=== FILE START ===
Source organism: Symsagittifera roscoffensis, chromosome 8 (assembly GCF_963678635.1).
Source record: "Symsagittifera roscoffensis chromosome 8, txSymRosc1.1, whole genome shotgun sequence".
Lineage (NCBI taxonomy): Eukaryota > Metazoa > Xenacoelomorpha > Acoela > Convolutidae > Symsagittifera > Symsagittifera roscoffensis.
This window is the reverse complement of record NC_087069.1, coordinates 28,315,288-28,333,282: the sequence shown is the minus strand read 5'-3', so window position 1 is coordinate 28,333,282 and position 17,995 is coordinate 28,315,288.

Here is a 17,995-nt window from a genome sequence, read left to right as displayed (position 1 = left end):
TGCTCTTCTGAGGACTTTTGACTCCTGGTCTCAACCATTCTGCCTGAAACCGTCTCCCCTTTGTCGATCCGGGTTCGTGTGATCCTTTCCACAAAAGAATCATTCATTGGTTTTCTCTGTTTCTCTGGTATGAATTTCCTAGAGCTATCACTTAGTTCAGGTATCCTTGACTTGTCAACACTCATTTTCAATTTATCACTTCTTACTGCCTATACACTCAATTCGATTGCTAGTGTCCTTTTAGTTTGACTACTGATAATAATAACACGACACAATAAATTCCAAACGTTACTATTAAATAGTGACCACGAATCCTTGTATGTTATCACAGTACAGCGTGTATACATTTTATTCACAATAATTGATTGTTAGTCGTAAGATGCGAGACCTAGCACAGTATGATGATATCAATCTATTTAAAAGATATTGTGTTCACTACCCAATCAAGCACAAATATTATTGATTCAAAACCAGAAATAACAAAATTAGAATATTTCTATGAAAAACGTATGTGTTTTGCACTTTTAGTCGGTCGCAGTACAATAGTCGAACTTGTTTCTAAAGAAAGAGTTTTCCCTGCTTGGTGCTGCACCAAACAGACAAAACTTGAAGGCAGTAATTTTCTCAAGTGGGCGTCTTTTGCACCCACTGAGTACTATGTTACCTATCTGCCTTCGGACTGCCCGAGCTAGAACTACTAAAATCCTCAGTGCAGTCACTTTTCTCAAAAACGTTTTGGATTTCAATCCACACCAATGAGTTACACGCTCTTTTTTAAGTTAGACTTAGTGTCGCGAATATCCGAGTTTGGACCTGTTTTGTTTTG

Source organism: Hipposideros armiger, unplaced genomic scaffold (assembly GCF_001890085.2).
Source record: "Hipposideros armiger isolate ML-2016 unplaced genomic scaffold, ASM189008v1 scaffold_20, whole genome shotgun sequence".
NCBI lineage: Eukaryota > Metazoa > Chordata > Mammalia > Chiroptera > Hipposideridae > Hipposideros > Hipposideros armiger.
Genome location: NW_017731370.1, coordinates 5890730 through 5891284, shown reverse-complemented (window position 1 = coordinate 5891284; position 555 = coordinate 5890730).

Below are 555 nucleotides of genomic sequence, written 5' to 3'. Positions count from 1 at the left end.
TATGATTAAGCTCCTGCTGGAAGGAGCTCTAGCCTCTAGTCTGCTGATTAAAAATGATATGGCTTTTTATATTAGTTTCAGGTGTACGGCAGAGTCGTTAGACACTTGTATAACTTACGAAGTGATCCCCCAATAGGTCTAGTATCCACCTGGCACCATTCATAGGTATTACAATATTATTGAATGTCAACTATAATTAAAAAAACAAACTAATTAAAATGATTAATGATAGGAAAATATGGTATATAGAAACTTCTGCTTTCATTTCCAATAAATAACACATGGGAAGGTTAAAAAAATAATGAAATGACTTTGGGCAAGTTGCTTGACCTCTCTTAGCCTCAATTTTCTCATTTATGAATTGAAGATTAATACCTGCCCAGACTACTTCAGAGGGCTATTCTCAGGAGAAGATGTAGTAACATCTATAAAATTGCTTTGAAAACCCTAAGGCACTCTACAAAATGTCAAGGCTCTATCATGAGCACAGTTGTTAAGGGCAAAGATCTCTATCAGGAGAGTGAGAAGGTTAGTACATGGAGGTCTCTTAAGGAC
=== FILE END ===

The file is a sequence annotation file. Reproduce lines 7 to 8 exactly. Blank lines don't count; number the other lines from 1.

Source organism: Hipposideros armiger, unplaced genomic scaffold (assembly GCF_001890085.2).
Source record: "Hipposideros armiger isolate ML-2016 unplaced genomic scaffold, ASM189008v1 scaffold_20, whole genome shotgun sequence".